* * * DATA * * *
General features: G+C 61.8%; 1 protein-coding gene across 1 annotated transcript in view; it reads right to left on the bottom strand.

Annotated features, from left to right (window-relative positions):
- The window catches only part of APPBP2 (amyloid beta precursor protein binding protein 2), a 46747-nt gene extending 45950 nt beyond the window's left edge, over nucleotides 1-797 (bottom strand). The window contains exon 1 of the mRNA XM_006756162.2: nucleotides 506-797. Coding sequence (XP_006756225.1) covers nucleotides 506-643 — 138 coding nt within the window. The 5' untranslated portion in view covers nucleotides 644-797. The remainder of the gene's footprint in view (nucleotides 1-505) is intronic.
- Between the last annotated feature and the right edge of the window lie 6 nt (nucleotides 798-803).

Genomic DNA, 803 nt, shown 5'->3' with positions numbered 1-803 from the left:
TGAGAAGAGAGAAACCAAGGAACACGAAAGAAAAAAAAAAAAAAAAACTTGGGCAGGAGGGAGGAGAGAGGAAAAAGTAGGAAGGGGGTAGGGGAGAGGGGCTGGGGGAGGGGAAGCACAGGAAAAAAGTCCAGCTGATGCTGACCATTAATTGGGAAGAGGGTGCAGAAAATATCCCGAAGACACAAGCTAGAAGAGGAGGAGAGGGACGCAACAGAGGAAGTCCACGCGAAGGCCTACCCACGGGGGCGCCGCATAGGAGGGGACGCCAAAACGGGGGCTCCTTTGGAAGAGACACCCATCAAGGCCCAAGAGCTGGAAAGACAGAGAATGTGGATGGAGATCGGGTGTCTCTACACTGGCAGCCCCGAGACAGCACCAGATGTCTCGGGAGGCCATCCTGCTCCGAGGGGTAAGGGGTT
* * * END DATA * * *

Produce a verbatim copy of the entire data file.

General features: G+C 61.8%; 1 protein-coding gene across 1 annotated transcript in view; it reads right to left on the bottom strand.

Annotated features, from left to right (window-relative positions):
- The window catches only part of APPBP2 (amyloid beta precursor protein binding protein 2), a 46747-nt gene extending 45950 nt beyond the window's left edge, over nucleotides 1-797 (bottom strand). The window contains exon 1 of the mRNA XM_006756162.2: nucleotides 506-797. Coding sequence (XP_006756225.1) covers nucleotides 506-643 — 138 coding nt within the window. The 5' untranslated portion in view covers nucleotides 644-797. The remainder of the gene's footprint in view (nucleotides 1-505) is intronic.
- Between the last annotated feature and the right edge of the window lie 6 nt (nucleotides 798-803).

Genomic DNA, 803 nt, shown 5'->3' with positions numbered 1-803 from the left:
TGAGAAGAGAGAAACCAAGGAACACGAAAGAAAAAAAAAAAAAAAAACTTGGGCAGGAGGGAGGAGAGAGGAAAAAGTAGGAAGGGGGTAGGGGAGAGGGGCTGGGGGAGGGGAAGCACAGGAAAAAAGTCCAGCTGATGCTGACCATTAATTGGGAAGAGGGTGCAGAAAATATCCCGAAGACACAAGCTAGAAGAGGAGGAGAGGGACGCAACAGAGGAAGTCCACGCGAAGGCCTACCCACGGGGGCGCCGCATAGGAGGGGACGCCAAAACGGGGGCTCCTTTGGAAGAGACACCCATCAAGGCCCAAGAGCTGGAAAGACAGAGAATGTGGATGGAGATCGGGTGTCTCTACACTGGCAGCCCCGAGACAGCACCAGATGTCTCGGGAGGCCATCCTGCTCCGAGGGGTAAGGGGTT